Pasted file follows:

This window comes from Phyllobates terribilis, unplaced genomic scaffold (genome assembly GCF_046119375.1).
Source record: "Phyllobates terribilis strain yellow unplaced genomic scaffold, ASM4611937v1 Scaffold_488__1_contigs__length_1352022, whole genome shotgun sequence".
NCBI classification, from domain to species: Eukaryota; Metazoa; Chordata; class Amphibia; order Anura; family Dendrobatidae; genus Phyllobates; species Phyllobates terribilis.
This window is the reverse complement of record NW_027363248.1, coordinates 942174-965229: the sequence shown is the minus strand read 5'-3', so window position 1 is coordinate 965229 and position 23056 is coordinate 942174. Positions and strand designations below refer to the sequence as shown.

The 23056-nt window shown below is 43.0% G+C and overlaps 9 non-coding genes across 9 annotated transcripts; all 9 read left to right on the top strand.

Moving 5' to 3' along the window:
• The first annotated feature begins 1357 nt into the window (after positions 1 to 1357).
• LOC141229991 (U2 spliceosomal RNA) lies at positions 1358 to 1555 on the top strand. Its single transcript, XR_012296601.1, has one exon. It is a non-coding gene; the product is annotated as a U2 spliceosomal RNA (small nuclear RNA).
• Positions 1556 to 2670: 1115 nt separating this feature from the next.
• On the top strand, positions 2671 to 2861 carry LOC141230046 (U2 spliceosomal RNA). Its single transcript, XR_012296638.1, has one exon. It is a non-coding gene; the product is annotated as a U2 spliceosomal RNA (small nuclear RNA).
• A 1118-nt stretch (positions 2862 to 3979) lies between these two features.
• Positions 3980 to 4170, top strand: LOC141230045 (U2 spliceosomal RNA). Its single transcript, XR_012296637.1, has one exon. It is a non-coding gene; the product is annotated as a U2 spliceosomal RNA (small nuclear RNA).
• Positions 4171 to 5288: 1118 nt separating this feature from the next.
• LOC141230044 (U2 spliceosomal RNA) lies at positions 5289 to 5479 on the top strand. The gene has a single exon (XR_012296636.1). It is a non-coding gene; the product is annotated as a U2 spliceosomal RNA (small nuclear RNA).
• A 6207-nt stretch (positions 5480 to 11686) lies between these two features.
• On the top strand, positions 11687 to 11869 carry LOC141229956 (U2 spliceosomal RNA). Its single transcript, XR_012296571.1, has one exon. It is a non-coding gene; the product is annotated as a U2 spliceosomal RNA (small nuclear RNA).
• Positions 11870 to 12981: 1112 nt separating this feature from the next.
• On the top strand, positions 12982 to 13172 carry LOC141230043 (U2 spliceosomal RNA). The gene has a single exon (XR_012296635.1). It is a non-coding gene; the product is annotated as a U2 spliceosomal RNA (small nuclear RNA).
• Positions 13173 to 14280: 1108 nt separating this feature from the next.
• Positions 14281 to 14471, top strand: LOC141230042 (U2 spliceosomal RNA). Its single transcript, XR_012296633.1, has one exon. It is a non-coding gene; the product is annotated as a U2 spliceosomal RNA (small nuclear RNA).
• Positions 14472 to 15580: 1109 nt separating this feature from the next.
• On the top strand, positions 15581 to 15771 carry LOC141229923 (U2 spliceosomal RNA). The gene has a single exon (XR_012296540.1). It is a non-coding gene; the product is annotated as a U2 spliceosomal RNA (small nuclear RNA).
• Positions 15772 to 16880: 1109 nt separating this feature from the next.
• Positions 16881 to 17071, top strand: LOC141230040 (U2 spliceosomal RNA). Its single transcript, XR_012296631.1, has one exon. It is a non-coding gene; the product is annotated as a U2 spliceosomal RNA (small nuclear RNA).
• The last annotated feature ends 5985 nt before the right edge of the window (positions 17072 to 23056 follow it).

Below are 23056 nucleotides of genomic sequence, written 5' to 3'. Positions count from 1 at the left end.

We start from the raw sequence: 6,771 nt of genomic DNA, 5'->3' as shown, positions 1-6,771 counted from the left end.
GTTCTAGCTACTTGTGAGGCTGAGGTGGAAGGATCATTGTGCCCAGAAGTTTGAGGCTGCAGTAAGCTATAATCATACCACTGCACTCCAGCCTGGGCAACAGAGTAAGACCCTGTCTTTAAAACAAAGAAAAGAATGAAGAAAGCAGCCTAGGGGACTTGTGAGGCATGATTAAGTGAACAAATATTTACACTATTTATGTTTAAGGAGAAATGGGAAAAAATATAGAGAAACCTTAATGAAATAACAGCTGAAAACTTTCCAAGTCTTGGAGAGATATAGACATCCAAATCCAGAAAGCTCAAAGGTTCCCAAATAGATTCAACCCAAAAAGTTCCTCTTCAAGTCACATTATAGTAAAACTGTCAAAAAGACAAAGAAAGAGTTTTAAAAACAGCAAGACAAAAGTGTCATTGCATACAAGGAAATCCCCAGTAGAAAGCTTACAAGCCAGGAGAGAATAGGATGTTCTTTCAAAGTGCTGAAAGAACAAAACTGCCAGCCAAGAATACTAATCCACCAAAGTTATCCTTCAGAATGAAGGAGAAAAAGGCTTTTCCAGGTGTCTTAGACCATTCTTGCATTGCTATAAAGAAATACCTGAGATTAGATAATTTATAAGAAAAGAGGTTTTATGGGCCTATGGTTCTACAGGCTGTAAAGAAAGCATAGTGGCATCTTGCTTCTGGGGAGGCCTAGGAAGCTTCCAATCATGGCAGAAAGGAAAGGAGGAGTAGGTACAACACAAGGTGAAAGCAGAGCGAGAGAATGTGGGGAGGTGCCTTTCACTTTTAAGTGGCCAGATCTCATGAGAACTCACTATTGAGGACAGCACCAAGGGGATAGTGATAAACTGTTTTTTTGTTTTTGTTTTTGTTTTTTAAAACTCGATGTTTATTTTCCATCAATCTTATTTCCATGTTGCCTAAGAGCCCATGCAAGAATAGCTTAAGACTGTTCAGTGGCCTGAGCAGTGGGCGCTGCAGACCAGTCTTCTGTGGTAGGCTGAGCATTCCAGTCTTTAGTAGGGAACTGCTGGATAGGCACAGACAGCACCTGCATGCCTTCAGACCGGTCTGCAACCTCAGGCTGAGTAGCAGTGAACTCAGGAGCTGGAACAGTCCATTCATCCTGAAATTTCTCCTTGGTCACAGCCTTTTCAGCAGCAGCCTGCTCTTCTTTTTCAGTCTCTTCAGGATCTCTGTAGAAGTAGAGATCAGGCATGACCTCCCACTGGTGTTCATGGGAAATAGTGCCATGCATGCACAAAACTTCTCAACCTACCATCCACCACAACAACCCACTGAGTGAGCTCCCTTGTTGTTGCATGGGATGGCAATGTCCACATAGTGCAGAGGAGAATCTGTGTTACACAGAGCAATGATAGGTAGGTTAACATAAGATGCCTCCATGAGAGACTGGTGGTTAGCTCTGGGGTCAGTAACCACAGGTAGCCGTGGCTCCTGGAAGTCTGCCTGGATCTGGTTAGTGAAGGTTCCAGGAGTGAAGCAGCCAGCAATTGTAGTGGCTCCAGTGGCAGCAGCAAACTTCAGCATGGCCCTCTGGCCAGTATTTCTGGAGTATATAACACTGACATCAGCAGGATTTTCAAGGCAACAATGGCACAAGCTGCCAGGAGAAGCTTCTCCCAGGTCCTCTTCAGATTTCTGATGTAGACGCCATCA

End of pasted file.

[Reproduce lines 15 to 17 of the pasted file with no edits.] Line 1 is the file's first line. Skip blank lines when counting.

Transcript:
• A 6207-nt stretch (positions 5480 to 11686) lies between these two features.
• On the top strand, positions 11687 to 11869 carry LOC141229956 (U2 spliceosomal RNA). Its single transcript, XR_012296571.1, has one exon. It is a non-coding gene; the product is annotated as a U2 spliceosomal RNA (small nuclear RNA).
• Positions 11870 to 12981: 1112 nt separating this feature from the next.